ABKHAZIA DEMARCHES AGAINST EU MISSION
The de facto Abkhaz government has demanded that the head of the European Union Monitoring Mission in Georgia (EUMM) Andrzej Tyszkiewicz be substituted as a sine qua non condition to participate in the Incident Prevention and Response Mechanism (IPRM) meetings, Apsnipress reported on May 3. Moscow backed Sukhumi’s move, suggesting that the EU seek “a compromise solution” directly with the Abkhaz side. In response, the EU has expressed its “full confidence” in the mission’s present leadership. Meanwhile, Tbilisi considers Sukhumi’s demands to be an attempt by the Kremlin to undermine the EUMM’s institutional capacity on the territory of Georgia.
Abkhazia declared Tyszkiewicz as “an undesirable person on the territory of Abkhazia” due to his “disrespect” and “confrontational position” toward Sokhumi’s demands, the region’s foreign ministry reported on April 25. “By his actions, and more often by inaction, Mr. Tyszkiewicz is actually undermining the effectiveness … as well as … the constructive spirit of the negotiating process,” the statement said.
The Abkhaz Foreign Minister Vyacheslav Chirikba claimed that the EUMM has ignored murder cases in the Gali district in Abkhazia in recent months. When he asked Tyszkiewicz about the reason for this negligence on the sidelines of the recent Geneva talks, the latter responded that the mission would inspect the cases of Abkhaz “corpses” after Sokhumi lets its observers inside the breakaway region, RFE/RL’s Ekho Kavkaza, reported on 25 April. In an interview, Chirikba insisted that Tyszkiewicz’s use of the word “corpses” was assessed by the de facto government as “very disrespectful and cynical” and resulted in the cancellation of the IPRM’s 36th meeting scheduled for April 24.
Operating within the Geneva International Discussions framework, the IPRM aims to build stability across the conflict zone, serving as a hotline to facilitate prompt exchange of information through monthly meetings between Georgian and Abkhaz officials as well as representatives of Russian military staff deployed in the breakaway region. To ensure international oversight, the IPRM meetings have been chaired by a UN representative and attended by the head of the EUMM. However, opposing Tyszkiewicz’s attendance, the Abkhaz side rejected the recent IPRM meeting and pledged to renew its participation on the condition that he is replaced by another representative. This means that if previously Sokhumi disavowed EUMM’s access to the conflict zone, regardless of the fact that the EUMM is mandated to monitor the whole territory of Georgia including the breakaway regions, it now also objects to the presence of the mission’s head at IPRM meetings.
Nevertheless, Sokhumi eschews direct attacks on the EUMM itself, continuously emphasizing Tyszkiewicz’s incapacity. Another accusation made by the de facto government refers to Tyszkiewicz’s lack of attention to allegations against the Georgian government made by Irakli Alasania, leader of the opposition Our Georgia-Free Democrats party and a strong ally of opposition coalition leader Bidzina Ivanishvili. In March, Alasania claimed that the Georgian authorities were forming paramilitary groups for internal political purposes in the Samegrelo region, situated in the vicinity of the Abkhazian administrative border. Though Georgia’s National Security Council rejected the information and labeled it groundless, the Abkhaz government linked the allegations to Tyszkiewicz’s misconduct, deriving one more reason to demand his replacement.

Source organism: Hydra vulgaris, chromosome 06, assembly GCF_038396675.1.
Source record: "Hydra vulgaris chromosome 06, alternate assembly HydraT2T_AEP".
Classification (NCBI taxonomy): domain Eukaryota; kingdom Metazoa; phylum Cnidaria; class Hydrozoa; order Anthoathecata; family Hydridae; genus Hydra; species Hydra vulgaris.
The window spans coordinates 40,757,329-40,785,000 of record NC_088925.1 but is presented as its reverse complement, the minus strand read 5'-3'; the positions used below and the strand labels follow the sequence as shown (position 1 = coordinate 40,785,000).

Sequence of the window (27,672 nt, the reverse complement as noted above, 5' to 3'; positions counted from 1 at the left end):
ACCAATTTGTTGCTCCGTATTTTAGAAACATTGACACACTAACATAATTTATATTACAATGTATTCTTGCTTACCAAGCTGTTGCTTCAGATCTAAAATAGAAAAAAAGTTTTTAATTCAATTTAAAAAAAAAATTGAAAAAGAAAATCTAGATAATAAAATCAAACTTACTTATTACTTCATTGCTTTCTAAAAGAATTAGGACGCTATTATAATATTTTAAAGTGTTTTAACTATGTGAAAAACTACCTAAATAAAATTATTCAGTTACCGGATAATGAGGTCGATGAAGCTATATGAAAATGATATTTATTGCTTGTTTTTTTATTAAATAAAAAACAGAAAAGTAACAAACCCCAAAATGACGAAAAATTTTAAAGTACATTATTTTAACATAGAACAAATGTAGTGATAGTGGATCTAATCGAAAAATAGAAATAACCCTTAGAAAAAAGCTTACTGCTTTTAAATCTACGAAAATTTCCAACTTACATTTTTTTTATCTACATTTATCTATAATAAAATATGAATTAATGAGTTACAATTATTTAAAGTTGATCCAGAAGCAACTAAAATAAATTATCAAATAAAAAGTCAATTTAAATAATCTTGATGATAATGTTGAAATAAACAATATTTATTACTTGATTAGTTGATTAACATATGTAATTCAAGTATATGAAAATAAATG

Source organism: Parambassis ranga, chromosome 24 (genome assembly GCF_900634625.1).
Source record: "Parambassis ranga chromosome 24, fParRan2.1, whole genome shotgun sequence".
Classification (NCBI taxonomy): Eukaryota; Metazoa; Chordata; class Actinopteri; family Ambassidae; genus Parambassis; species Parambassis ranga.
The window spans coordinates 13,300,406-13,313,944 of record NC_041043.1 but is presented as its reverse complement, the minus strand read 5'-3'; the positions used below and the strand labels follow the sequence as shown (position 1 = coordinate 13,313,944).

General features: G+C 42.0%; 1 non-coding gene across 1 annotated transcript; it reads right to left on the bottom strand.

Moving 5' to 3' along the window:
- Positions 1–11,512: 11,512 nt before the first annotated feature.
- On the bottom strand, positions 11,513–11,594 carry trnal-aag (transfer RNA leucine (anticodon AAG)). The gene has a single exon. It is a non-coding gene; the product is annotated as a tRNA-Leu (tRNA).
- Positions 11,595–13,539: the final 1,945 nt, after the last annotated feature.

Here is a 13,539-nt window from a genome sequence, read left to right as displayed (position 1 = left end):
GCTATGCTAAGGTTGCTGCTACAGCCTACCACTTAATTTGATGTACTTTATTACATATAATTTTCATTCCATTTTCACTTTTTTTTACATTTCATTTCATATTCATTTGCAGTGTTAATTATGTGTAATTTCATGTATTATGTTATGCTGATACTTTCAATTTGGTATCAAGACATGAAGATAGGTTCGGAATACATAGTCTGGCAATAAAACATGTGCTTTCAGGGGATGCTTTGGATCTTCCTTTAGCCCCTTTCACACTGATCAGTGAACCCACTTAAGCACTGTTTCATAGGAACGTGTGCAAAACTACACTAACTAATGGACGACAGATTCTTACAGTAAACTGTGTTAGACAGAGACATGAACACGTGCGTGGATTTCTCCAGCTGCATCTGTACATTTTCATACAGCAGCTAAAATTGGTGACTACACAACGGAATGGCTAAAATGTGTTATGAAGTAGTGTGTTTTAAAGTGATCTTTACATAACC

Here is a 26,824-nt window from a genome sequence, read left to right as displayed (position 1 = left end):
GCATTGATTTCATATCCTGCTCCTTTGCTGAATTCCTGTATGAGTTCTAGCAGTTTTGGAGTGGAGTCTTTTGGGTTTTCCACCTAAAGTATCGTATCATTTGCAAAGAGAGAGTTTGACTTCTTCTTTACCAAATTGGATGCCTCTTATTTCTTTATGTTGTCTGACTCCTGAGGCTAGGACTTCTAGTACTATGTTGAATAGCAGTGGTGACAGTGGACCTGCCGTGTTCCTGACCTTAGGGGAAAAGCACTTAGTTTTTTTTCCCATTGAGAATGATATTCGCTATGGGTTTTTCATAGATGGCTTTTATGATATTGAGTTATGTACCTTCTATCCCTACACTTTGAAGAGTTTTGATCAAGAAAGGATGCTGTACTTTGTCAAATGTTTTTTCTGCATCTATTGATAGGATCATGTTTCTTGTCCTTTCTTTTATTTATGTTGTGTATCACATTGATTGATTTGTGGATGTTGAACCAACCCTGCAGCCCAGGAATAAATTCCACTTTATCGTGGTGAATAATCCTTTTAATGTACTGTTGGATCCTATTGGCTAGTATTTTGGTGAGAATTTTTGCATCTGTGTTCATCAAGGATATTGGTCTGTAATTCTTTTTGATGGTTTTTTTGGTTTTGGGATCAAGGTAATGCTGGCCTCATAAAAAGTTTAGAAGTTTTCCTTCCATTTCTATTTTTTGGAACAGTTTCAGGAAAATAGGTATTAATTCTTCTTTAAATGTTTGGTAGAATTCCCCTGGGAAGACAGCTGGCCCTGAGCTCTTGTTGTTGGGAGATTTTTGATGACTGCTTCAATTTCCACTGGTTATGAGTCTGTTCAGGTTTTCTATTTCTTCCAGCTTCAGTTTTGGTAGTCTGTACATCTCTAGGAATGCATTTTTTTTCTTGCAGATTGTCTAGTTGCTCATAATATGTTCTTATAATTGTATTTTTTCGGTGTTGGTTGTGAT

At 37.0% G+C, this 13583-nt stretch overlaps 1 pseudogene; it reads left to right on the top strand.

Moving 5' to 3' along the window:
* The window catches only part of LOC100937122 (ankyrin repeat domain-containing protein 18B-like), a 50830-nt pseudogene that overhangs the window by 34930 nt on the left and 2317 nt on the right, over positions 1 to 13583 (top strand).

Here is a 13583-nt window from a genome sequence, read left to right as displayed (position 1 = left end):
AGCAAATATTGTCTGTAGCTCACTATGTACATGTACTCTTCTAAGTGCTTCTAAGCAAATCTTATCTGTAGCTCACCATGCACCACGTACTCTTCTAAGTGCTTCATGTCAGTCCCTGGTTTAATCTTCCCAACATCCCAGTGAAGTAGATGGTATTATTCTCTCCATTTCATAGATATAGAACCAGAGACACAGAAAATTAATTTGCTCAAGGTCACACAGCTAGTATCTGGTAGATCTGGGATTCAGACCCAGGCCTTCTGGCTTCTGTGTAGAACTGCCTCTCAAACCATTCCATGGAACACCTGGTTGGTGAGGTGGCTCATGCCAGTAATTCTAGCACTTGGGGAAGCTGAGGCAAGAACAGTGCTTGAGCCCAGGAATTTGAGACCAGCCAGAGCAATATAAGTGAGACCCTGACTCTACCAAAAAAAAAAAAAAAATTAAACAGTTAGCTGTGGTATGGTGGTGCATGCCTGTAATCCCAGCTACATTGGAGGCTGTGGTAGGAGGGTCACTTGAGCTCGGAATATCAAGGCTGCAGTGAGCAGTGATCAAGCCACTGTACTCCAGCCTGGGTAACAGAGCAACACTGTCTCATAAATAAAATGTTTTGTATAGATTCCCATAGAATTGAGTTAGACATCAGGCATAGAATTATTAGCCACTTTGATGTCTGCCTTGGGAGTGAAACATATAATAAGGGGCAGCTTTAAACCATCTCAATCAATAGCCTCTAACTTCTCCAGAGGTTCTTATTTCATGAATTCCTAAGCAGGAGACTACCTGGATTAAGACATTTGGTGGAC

Tbilisi has termed the Abkhaz posture as a “demarche against the EUMM,” arguing that the Kremlin is stepping up its “attacks” against the mission with the purpose to weaken the neutral and impartial international presence on Georgian territory.
The Russian Foreign Ministry reported on April 27 that “the Abkhaz position has its logic,” given Tyszkiewicz’s refusal to make a note on incidents occurring in the border zone. Buttressing the Abkhaz conditions, the Kremlin advised the EU “to discuss this issue, first and foremost, with Sukhumi,” to strike “a compromise solution.”
In response, the EU declared that the “determination of the composition of the EU delegation at the IPRM meeting by another participant is unacceptable” and expressed “full confidence” in the present EUMM leadership.
The EUMM is mandated to monitor the overall security situation on the territory of Georgia and detect any incident that may cause instability on the ground. In turn, the Geneva process along with its IPRM format serves as a venue for regular meetings among stakeholders engaged in the negotiation process. The combination of these mechanisms plays a vital role in achieving some degree of normalization and stabilization of the situation in the conflict zones.
Sukhumi’s categorical stance weakens the functionality of these mechanisms by challenging both the agreed principles for the participants of the Geneva International Discussions to name their own representatives and the IPRM format – a valuable tool for dealing with pressing security issues. Sukhumi’s move thus indirectly serves to weaken the EUMM’s institutional clout and the process of internationalizing the Abkhazia and South Ossetia conflicts. Whereas Sukhumi’s decision bears clear traces of Kremlin advice, the move risks endangering the already fragile security situation in the region.